“Based on current supply levels, the Water Authority and its 24 member agencies will meet anticipated demands through a combination of drought-resilient local and regional water resources,” said Goldy Herbon, Water Authority senior water resources specialist.

Water supplies will meet demand

Herbon said the Claude “Bud” Lewis Carlsbad Desalination Plant, conserved agricultural water transfers, savings from canal lining projects and continued water-use efficiency measures are among the reasons the region’s water supply will meet demand.

The multi-decade water supply diversification plan, along with major infrastructure improvements and forward-thinking policies, also promote fiscal and environmental responsibility.

“A comparison of the snowpack across the Sierra-Cascade range over the past 6 years shows the true variability of a California wet season. While numbers are similar to the 2017-2018 winter, snow did extend into somewhat lower elevations back then.” NWS Sacramento, February 26, 2020

Dry times in Northern California

While rainfall totals have been closer to average in most of Northern California, downtown Sacramento and downtown San Francisco did not receive any precipitation in February, according to the National Weather Service. The last time San Francisco saw a dry February was in 1864, according to the NWS.

NWS Sacramento Dry February 2020

Rainfall above historical average in San Diego

Southern California is faring better, with rainfall at 125% of the historical average at Lindbergh Field in San Diego.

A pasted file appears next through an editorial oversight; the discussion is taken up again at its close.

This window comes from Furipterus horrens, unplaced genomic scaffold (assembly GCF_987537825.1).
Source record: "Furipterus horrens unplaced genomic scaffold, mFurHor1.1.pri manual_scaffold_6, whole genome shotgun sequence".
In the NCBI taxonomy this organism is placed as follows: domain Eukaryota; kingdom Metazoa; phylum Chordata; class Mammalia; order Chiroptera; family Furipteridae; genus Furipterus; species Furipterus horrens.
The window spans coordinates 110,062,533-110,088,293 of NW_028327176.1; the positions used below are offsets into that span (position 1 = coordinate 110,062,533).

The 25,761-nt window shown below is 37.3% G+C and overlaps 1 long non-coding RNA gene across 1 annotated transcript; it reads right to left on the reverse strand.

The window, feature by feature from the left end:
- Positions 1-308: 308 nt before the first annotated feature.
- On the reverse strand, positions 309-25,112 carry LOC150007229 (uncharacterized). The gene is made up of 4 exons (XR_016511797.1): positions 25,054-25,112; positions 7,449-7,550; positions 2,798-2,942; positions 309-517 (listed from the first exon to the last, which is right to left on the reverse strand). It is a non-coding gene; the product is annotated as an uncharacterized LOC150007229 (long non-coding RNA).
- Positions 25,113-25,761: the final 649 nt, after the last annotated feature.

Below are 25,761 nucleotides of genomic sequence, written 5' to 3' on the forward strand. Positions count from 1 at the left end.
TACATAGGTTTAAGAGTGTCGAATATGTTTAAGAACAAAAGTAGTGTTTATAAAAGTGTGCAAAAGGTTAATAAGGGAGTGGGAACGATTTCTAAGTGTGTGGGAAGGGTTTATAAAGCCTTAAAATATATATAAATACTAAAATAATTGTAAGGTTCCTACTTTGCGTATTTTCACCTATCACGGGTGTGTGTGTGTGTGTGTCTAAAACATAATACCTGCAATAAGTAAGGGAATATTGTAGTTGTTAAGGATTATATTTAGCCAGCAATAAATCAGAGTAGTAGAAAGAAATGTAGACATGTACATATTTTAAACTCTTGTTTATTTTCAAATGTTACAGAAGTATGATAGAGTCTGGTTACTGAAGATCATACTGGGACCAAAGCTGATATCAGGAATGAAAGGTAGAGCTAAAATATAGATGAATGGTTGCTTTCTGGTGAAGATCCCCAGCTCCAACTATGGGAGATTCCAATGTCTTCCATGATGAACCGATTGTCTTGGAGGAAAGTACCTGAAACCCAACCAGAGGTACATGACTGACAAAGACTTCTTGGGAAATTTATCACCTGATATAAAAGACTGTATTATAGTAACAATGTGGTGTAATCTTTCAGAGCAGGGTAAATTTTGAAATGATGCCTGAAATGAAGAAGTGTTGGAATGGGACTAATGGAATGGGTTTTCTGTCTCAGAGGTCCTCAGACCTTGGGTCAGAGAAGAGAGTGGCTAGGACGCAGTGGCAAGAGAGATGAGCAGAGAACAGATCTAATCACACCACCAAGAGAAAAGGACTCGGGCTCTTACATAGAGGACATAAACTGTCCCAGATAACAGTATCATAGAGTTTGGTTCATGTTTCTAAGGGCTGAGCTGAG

Most major California reservoirs are at or above the historical averages for late-February.

The state’s largest six reservoirs currently hold between 92% (Oroville) and 132% (Melones) of their historical averages for February 26. Lake Shasta, California’s largest surface reservoir, is 107% of its historical average and sits at 78% of capacity, according to the California Department of Water Resources.

Water Supply-Major Reservoirs-DWR-WNN Feb 2020

California’s largest six reservoirs hold between 92% and 132% of their historical averages for Feb. 27. Lake Shasta, California’s largest surface reservoir, is at 107% of its historical average and is at 78% of capacity. Graphic: California Department of Water Resources

The Department of Water Resources February 27 conducted the third manual snow survey of 2020 at Phillips Station. The manual survey recorded 29 inches of snow depth and a snow water equivalent of 11.5 inches, which is 47% of the March average for this location, according to a DWR news release. The snow water equivalent measures the amount of water contained in the snowpack, which provides a more accurate forecast of spring runoff.

Spring storms could boost snowpack